Rwanda: Africa’s Merchandise Exports Forecast to Grow 5.3 % in 2024


Africa is expected to record better growth in merchandise trade in 2024 with trade volume increasing by 5.3 per cent in the year from 3.1 per cent registered in 2023, the World Trade Organisation (WTO) has said in its latest global trade outlook report.

The forecasted growth is way above the global average of 2.6 per cent.

The WTO said on Wednesday, April 10, that if its forecast for 2024 is realized, Africa’s exports will finally exceed their 2019 level by the end of this year, but imports will only just match their earlier level.

According to the report, Africa was the only region that saw its imports decline since 2019, with a cumulative drop of 5 per cent. This suggests that increased export revenue from higher commodity prices did not translate into greater consumption and income in the region.

Africa’s import volume growth is expected to increase by 4.4 per cent in 2024 from a contraction of 2.4 per cent a year before, helping to prop up global demand for traded goods this year. All other regions are expected to see below average import growth.

More broadly, high energy prices and inflation continued to weigh heavily on demand for manufactured goods, resulting in a 1.2 per cent decline in world merchandise trade volume for 2023.

The New Times Business Editor Julius Bizimungu spoke to WTO’s Senior Economist, Coleman Nee, to break down last year’s global trade growth trends and explain the outlook for 2024.

The interview has been edited for clarity and brevity.

Below are excerpts;

1. Despite a decline in global merchandise trade in 2023, commercial services exports were up 9per cent to $7.54 trillion. What explains the better performance in commercial services?

Some of it is the ongoing recovery from the pandemic. Travel spending was up 71% in 2022 and 38% in 2023 but it only ended up 4% higher than in 2019.

Also, spending on other commercial services including business services tends to be very stable with respect to the business cycle, so in general, services trade is a force for stability.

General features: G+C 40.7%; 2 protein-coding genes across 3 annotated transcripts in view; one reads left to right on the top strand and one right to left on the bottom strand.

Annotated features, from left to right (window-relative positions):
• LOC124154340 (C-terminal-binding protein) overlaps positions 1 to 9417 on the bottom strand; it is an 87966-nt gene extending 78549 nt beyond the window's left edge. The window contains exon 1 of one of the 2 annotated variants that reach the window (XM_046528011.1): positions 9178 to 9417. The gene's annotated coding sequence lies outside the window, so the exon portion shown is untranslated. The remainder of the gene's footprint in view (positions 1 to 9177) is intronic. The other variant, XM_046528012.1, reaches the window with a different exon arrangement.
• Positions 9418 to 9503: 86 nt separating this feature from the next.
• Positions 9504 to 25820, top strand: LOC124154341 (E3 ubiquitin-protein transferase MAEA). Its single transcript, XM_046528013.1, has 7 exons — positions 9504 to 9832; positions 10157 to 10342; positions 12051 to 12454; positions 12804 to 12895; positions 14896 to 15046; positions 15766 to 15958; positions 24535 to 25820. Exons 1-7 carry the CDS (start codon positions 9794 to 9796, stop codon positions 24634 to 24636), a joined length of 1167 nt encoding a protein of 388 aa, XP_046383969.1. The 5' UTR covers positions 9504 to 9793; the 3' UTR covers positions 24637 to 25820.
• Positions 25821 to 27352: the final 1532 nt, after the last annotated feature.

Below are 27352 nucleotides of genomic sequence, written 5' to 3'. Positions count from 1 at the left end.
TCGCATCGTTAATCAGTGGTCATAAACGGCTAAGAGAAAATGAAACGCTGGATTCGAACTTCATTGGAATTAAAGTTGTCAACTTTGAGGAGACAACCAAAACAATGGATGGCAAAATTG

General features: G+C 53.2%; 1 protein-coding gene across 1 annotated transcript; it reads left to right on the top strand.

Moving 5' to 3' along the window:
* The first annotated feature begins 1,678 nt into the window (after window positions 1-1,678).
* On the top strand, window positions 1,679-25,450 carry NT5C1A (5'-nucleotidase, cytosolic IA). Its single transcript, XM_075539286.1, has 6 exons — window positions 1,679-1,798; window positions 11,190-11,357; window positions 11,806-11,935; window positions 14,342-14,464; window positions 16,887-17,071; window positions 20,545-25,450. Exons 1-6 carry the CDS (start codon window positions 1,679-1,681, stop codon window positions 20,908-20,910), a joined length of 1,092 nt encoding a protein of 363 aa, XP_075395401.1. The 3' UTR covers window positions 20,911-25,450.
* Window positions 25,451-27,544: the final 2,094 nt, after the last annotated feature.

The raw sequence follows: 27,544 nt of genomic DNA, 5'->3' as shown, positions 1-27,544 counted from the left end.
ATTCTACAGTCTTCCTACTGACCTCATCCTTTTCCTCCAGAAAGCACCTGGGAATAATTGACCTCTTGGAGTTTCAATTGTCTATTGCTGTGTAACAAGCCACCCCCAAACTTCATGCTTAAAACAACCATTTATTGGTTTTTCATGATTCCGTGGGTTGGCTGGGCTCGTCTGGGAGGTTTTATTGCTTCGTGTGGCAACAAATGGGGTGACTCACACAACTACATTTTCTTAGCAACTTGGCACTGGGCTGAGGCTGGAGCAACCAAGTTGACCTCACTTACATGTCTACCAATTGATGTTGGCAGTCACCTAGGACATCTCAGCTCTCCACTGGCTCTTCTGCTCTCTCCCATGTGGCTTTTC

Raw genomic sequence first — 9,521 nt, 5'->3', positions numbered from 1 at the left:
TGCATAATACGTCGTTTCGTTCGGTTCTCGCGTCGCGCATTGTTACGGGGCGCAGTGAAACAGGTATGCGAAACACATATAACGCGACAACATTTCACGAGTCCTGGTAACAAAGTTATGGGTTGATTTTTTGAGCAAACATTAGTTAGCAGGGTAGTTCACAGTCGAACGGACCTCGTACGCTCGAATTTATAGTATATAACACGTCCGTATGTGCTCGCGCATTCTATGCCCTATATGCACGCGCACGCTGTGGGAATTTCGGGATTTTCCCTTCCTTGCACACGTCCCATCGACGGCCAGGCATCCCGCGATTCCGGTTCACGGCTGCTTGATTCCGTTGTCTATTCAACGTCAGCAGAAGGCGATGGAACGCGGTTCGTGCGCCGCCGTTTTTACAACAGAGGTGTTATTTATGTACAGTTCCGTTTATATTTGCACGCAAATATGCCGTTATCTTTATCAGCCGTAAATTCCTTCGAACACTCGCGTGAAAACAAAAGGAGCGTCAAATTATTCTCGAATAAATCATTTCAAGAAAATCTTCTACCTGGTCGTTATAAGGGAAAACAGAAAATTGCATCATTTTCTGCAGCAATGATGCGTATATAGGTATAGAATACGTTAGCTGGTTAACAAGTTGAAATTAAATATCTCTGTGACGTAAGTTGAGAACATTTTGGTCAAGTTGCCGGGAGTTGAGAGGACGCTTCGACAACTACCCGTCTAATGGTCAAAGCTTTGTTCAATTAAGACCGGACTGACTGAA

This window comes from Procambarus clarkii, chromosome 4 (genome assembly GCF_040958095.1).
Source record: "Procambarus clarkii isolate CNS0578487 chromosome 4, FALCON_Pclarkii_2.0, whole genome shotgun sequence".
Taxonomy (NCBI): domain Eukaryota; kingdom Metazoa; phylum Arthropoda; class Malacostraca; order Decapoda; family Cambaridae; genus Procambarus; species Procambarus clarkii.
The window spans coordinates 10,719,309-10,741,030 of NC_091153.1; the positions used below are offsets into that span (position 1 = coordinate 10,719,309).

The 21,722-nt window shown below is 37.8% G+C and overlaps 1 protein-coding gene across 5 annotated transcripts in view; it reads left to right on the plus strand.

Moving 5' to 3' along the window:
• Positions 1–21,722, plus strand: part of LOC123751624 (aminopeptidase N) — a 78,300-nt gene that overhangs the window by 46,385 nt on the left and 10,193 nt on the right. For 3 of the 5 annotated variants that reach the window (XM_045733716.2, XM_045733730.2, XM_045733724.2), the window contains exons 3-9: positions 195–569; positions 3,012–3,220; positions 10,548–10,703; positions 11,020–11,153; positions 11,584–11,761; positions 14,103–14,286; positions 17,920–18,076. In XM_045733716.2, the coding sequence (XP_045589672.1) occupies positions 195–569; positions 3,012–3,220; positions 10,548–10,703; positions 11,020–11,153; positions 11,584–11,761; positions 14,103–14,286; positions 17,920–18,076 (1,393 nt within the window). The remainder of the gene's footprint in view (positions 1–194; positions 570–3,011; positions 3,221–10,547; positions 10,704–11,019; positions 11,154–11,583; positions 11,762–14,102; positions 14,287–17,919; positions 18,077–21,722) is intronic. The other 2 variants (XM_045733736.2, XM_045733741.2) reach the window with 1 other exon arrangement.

2. What services performed better and from which regions can this growth largely be attributed to?

Travel, as mentioned above. In general, digitally delivered services have performed better than goods and also other types of services, up 9% in 2023 and 50% compared to pre-pandemic levels.

3. WTO economists have revised the growth forecast for merchandise trade for 2024 and 2025 to 2.6% and 3.3% after falling 1.2% in 2023. What does this expected positive performance based on?

I would characterize 2.6% growth in 2024 as moderate. Mostly it is the easing of inflation, so the EU [European Union] will cease to be a drag on import demand. Then some of it is ongoing recovery from the pandemic, which is still being felt in a number of ways.

China only really relaxed their pandemic controls at the start of last year, and the hoped-for surge in spending did not materialize.

Overall, most industrialized countries should see trade recover gradually in 2024, with all regions making a positive contribution to growth on both the import and export side.

4. What goods whose performance are expected to recover more than others?

We do not necessarily have forecasts by product. But we have seen trade in automotive products already surged in 2023 so growth may slacken off there.

Surprisingly, trade in clothing, textiles and electronics declined in 2023, so they could see a rebound this year.

5. You indicate that major economies will drive the growth in trade. What countries or regions will push this growth?

Asian economies will make a large contribution to import demand, partly due to their return to growth and partly due to their weight in world trade.

Europe will recover more gradually, ceasing to be a negative in 2024 and finally adding to growth in 2025.

6. How is the African region in particular expected to grow both in merchandise trade and commercial services exports?

Africa should see moderate growth in 2024, with merchandise export volume up 5.3% and import volume up 4.4%. It has been flat on average in volume terms since the pandemic but imports have been negative.

They are only expected to surpass their 2019 level by the end of this year.

7. What commodities/goods will shape the outlook in the case of Africa, and what countries?

Commodity prices have come down, which is good news for net importers but less positive for net exporters (e.g., oil, natural gas).

8. The WTO Director General Ngozi Okonjo-Iweala has said, “We are making progress towards global trade recovery, thanks to resilient supply chains and a solid multilateral trading framework.” isn’t that too optimistic in light of ongoing war in Ukraine and Red Seas disruptions?

Actually, trade has held up in the face of major shocks. Merchandise trade volume was essentially flat throughout 2023 – the 1.2% decline is only relative to 2022.